The second cohort consisted of 87 children who were also born in 1980 through 1981 but who had not been assessed as infants. Their families were enrolled in long-term studies of exposure to PCB- or polybrominated biphenyl (PBB)-contaminated farm products conducted by the Michigan Department of Public Health. Details regarding recruitment and effects of the PCB exposure are published elsewhere.28 ,29 31–34 Despite different criteria for their recruitment, the two cohorts were similar in social class, demographic characteristics, perinatal risk, weeks of breastfeeding, and maternal and child PPVT-R scores and child McCarthy General Cognitive Index (GCI). Therefore, their data have been pooled in the analyses presented here and elsewhere. The two cohorts of children were assessed by the same project staff, who were not informed of their cohort membership. Although prenatal PCB exposure has been shown to relate to subtle cognitive deficits, no PCB- or PBB-related cognitive deficits have been found in relation to postnatal exposure to breast milk.29 32–34
At 11 years, 271 (83.9%) of the 323 children seen at 4 years of age were evaluated again. In addition, 9 children seen in infancy but not at 4 years rejoined the cohort at age 11. The participants were similar to those lost to follow-up in terms of social class, maternal education, marital status, gender of child, and number of weeks of breastfeeding; participants were slightly older than nonparticipants (mean age = 31.2 and 29.5; P < .05, respectively). Informed consent was obtained from the mothers in the hospital and again at 4 and 11 years of age as well as assent from the children at 11 years.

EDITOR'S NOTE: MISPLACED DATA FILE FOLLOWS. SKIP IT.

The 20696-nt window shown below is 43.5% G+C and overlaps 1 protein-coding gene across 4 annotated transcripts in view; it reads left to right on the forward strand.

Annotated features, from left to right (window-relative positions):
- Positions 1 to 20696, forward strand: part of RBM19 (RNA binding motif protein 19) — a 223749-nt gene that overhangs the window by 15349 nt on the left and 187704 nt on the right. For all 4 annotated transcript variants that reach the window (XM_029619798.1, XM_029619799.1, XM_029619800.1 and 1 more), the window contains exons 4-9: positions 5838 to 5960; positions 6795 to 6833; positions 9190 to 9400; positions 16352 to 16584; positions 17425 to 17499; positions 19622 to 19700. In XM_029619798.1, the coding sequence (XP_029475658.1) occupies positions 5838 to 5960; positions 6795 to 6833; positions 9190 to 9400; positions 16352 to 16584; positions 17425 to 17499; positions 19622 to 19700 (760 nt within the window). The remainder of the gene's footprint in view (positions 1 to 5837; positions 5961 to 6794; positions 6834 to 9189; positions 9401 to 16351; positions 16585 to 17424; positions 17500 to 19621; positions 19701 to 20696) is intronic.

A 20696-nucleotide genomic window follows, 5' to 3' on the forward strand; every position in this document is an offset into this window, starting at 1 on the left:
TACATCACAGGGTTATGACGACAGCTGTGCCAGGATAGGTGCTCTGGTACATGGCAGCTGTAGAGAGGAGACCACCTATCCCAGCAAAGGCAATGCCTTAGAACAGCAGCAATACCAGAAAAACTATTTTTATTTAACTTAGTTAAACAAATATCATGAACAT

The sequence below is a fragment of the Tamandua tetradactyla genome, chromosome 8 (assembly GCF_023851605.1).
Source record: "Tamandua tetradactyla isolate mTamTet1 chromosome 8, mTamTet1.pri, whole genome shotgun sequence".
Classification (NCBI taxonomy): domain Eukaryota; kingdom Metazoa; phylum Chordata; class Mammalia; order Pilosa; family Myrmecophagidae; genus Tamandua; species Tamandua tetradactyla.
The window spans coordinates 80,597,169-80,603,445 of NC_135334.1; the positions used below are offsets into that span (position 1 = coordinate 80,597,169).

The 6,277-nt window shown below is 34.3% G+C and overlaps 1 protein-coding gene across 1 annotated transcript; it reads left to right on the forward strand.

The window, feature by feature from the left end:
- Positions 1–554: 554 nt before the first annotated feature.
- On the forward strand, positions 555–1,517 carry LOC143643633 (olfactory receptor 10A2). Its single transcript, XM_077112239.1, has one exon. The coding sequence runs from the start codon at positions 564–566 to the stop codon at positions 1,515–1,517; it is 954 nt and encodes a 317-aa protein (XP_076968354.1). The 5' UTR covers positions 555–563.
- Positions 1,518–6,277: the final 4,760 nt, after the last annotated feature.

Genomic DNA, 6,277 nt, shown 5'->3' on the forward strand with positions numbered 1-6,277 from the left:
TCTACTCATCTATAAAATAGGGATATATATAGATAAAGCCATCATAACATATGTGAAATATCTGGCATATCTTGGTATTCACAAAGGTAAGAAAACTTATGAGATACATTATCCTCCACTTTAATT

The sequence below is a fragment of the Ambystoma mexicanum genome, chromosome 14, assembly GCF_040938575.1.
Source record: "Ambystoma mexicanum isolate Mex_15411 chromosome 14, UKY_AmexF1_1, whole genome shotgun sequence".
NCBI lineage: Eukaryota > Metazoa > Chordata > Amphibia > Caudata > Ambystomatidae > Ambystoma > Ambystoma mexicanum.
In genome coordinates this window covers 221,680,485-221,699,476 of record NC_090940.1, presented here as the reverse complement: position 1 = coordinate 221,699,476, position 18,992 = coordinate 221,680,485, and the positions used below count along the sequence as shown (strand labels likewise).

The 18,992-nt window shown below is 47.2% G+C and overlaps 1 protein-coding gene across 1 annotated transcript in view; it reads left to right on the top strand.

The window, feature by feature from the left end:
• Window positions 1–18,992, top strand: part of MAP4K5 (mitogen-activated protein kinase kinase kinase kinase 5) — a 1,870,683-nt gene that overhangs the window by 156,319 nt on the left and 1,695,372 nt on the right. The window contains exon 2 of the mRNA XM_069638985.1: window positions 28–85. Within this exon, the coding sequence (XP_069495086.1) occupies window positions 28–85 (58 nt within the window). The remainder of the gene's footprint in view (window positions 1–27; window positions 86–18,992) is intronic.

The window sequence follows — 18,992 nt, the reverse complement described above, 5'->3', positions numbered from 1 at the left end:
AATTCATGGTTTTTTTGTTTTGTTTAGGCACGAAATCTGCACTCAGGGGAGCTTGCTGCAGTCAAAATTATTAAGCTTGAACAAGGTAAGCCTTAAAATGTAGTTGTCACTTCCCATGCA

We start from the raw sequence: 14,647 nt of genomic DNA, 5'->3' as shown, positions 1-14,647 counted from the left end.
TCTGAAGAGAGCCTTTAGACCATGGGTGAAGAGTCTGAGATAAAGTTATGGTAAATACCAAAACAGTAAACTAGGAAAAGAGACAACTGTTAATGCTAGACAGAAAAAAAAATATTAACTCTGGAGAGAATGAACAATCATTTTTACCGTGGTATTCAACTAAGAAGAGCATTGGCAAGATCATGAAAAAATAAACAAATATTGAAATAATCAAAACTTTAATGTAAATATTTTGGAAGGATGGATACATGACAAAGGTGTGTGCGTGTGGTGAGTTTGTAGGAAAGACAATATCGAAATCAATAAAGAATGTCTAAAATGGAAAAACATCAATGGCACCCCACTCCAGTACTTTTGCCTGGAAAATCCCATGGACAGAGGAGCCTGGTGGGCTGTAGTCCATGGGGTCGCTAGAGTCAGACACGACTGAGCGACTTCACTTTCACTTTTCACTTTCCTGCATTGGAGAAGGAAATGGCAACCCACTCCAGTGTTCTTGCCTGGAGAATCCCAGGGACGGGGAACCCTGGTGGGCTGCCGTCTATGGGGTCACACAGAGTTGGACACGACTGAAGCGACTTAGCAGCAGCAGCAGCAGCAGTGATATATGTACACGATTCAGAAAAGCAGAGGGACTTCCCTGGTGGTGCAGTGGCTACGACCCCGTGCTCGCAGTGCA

The dichotomous variable breastfed/nonbreastfed shown in Tables 1 and 2 was constructed by dividing the sample between those who reported breastfeeding versus those who chose not to breastfeed. Detailed data on infant feeding patterns were collected at 2, 4, 5, and 7 months from the Lake Michigan cohort, so that the infant could be classified in one of five categories ranging from exclusively breastfed to exclusively bottle-fed. Because these detailed estimates were correlated highly with the number of weeks of nursing (r = .94;P < .001), the simpler measure, weeks of nursing, was used to indicate the amount of breast milk consumed for all of the children in the study.31 Weeks of nursing was transformed by recoding seven values >3 SD units above the mean to 1 point greater than the highest observed value, as recommended by Winer.35 This measure of breastfeeding was used in the regression analyses shown in Tables 3 and4.
The McCarthy Scales of Children's Abilities were administered to each child in his or her home (mean age 4.1 years; SD = 0.1).36 The McCarthy Scales provide standardized test scores for five domains of functioning and an overall summary score, the GCI, which is correlated highly (r = 0.81) with IQ assessed on the Stanford-Binet test.36 Interobserver reliability for the items in the McCarthy Scales requiring discretionary judgment ranged from 94% to 100% (median = 99%). There were no significant differences among the examiners in the scores obtained by the children they tested (P > .15 in all cases). The McCarthy Scales were supplemented by the PPVT-R, a brief vocabulary recognition test, that is correlated strongly with the WISC Vocabulary subtest (median r = .69; the WISC Verbal Scale, median r = .66; and the Full Scale WISC, medianr = .64).23
Each child was tested again individually at home at a mean age of 11.0 (SD = 0.2) on the WISC-R,37 the spelling and arithmetic subtests of the Wide Range Achievement Test-Revised,38 and the word and passage comprehension subtests of the Woodcock Reading Mastery Tests-Revised.39Reading comprehension was computed as the average of the scores for word and passage comprehension. None of the examiners were aware of the children's breastfeeding history. The interexaminer reliability in recording the children's response times (r) ranged from 0.98 to 1.00.